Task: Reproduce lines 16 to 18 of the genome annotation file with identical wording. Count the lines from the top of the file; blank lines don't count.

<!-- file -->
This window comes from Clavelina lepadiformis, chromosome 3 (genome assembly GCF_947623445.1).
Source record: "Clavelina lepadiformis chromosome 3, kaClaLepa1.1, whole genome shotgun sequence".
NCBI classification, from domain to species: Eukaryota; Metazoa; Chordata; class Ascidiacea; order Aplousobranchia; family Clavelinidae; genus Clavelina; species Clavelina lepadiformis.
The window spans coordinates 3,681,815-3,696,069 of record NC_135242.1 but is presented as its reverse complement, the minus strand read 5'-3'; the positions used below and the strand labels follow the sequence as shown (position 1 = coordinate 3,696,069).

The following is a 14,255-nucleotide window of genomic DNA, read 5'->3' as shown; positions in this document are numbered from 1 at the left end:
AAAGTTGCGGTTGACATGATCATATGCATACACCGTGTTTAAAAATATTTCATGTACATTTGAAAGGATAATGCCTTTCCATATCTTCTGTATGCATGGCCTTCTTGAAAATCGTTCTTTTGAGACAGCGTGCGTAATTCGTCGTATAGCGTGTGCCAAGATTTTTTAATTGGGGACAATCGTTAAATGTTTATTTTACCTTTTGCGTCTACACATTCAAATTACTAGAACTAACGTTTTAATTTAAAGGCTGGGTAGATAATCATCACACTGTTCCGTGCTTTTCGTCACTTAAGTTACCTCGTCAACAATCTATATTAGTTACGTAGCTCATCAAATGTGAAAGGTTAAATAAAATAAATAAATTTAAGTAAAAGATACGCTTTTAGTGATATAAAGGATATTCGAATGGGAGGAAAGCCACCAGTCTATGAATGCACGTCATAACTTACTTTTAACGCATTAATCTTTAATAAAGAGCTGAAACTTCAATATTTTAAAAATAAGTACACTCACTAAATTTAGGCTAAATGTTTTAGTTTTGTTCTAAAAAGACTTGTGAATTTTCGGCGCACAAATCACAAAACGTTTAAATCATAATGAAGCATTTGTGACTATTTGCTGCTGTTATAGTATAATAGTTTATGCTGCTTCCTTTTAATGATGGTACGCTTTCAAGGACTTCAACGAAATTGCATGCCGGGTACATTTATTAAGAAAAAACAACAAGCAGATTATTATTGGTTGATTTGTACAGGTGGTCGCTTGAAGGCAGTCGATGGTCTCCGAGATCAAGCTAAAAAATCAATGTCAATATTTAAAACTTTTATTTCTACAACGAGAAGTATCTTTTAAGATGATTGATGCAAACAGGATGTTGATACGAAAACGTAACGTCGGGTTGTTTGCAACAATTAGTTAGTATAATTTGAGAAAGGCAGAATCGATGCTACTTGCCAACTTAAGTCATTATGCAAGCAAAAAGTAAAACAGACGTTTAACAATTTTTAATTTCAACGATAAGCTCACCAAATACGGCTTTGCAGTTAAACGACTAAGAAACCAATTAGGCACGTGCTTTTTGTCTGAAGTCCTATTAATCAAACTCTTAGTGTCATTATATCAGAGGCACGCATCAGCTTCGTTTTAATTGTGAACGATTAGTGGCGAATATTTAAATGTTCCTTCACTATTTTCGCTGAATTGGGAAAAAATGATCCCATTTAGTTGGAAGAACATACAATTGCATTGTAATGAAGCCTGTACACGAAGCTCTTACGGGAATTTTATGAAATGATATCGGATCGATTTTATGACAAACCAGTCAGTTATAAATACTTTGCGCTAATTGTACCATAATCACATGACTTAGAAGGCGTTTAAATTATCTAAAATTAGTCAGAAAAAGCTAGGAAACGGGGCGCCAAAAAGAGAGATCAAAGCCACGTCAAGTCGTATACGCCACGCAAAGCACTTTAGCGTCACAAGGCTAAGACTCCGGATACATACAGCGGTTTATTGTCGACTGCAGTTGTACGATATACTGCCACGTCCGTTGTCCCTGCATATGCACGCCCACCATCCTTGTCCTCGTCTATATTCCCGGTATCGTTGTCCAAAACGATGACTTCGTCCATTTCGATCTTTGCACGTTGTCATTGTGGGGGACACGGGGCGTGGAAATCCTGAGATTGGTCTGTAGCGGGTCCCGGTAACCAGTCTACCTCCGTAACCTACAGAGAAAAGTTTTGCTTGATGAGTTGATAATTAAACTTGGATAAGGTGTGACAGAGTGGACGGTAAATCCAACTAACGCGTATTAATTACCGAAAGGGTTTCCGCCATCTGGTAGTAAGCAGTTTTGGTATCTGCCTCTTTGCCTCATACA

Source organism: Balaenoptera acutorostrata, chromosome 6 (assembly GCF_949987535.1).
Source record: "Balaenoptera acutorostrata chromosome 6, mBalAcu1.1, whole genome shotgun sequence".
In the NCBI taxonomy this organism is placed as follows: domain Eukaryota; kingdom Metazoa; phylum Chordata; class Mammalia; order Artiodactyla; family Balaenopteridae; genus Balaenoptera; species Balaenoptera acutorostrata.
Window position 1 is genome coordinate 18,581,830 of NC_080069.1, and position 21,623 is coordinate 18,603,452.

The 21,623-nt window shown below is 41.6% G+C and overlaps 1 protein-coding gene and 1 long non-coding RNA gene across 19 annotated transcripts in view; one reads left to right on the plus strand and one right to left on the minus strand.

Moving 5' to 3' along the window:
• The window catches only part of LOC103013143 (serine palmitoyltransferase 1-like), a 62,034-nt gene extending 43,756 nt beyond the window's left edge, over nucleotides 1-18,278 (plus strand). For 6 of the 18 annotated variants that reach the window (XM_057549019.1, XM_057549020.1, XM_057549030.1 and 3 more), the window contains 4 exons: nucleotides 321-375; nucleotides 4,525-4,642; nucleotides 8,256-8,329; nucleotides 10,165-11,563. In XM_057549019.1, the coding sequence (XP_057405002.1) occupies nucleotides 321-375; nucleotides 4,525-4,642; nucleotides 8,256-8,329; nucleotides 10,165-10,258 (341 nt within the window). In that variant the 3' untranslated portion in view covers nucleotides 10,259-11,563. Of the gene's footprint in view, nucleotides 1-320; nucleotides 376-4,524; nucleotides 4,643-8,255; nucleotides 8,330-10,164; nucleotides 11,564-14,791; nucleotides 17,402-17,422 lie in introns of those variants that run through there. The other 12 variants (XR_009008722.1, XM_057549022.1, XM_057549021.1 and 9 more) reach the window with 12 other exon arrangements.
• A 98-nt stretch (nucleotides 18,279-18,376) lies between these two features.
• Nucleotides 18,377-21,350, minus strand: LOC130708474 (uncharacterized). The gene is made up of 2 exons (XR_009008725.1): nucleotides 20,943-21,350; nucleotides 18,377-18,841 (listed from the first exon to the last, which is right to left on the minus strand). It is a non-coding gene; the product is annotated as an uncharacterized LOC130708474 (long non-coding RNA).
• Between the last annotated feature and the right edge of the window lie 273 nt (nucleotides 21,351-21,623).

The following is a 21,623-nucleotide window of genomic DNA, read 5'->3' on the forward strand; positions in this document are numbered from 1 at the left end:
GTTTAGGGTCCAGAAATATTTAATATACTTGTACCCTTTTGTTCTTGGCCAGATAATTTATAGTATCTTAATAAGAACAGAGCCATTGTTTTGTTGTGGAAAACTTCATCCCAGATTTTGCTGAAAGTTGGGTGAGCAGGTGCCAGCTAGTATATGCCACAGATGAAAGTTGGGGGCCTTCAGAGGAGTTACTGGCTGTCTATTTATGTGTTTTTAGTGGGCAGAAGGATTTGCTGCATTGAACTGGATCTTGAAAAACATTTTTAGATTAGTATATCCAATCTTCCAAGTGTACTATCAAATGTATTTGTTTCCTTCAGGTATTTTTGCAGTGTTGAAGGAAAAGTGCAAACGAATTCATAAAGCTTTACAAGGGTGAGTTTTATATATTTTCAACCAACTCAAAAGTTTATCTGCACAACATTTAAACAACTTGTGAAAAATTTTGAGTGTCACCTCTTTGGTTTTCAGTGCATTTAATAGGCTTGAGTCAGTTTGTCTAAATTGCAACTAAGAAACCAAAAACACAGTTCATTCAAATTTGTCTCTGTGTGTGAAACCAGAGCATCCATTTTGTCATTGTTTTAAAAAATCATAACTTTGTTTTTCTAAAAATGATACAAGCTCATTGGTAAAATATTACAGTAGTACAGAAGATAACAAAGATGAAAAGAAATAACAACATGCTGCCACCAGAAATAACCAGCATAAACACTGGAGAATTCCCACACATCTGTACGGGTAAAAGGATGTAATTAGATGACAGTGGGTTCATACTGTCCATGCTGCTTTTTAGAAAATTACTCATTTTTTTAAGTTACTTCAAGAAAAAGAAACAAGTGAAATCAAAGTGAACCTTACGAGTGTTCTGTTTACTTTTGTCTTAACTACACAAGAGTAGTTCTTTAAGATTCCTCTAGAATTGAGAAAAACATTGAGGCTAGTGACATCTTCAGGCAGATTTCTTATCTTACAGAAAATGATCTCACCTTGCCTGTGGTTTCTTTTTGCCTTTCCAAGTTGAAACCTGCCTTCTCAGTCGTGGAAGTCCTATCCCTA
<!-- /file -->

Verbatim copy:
• Between the last annotated feature and the right edge of the window lie 273 nt (nucleotides 21,351-21,623).

The following is a 21,623-nucleotide window of genomic DNA, read 5'->3' on the forward strand; positions in this document are numbered from 1 at the left end:
GTTTAGGGTCCAGAAATATTTAATATACTTGTACCCTTTTGTTCTTGGCCAGATAATTTATAGTATCTTAATAAGAACAGAGCCATTGTTTTGTTGTGGAAAACTTCATCCCAGATTTTGCTGAAAGTTGGGTGAGCAGGTGCCAGCTAGTATATGCCACAGATGAAAGTTGGGGGCCTTCAGAGGAGTTACTGGCTGTCTATTTATGTGTTTTTAGTGGGCAGAAGGATTTGCTGCATTGAACTGGATCTTGAAAAACATTTTTAGATTAGTATATCCAATCTTCCAAGTGTACTATCAAATGTATTTGTTTCCTTCAGGTATTTTTGCAGTGTTGAAGGAAAAGTGCAAACGAATTCATAAAGCTTTACAAGGGTGAGTTTTATATATTTTCAACCAACTCAAAAGTTTATCTGCACAACATTTAAACAACTTGTGAAAAATTTTGAGTGTCACCTCTTTGGTTTTCAGTGCATTTAATAGGCTTGAGTCAGTTTGTCTAAATTGCAACTAAGAAACCAAAAACACAGTTCATTCAAATTTGTCTCTGTGTGTGAAACCAGAGCATCCATTTTGTCATTGTTTTAAAAAATCATAACTTTGTTTTTCTAAAAATGATACAAGCTCATTGGTAAAATATTACAGTAGTACAGAAGATAACAAAGATGAAAAGAAATAACAACATGCTGCCACCAGAAATAACCAGCATAAACACTGGAGAATTCCCACACATCTGTACGGGTAAAAGGATGTAATTAGATGACAGTGGGTTCATACTGTCCATGCTGCTTTTTAGAAAATTACTCATTTTTTTAAGTTACTTCAAGAAAAAGAAACAAGTGAAATCAAAGTGAACCTTACGAGTGTTCTGTTTACTTTTGTCTTAACTACACAAGAGTAGTTCTTTAAGATTCCTCTAGAATTGAGAAAAACATTGAGGCTAGTGACATCTTCAGGCAGATTTCTTATCTTACAGAAAATGATCTCACCTTGCCTGTGGTTTCTTTTTGCCTTTCCAAGTTGAAACCTGCCTTCTCAGTCGTGGAAGTCCTATCCCTA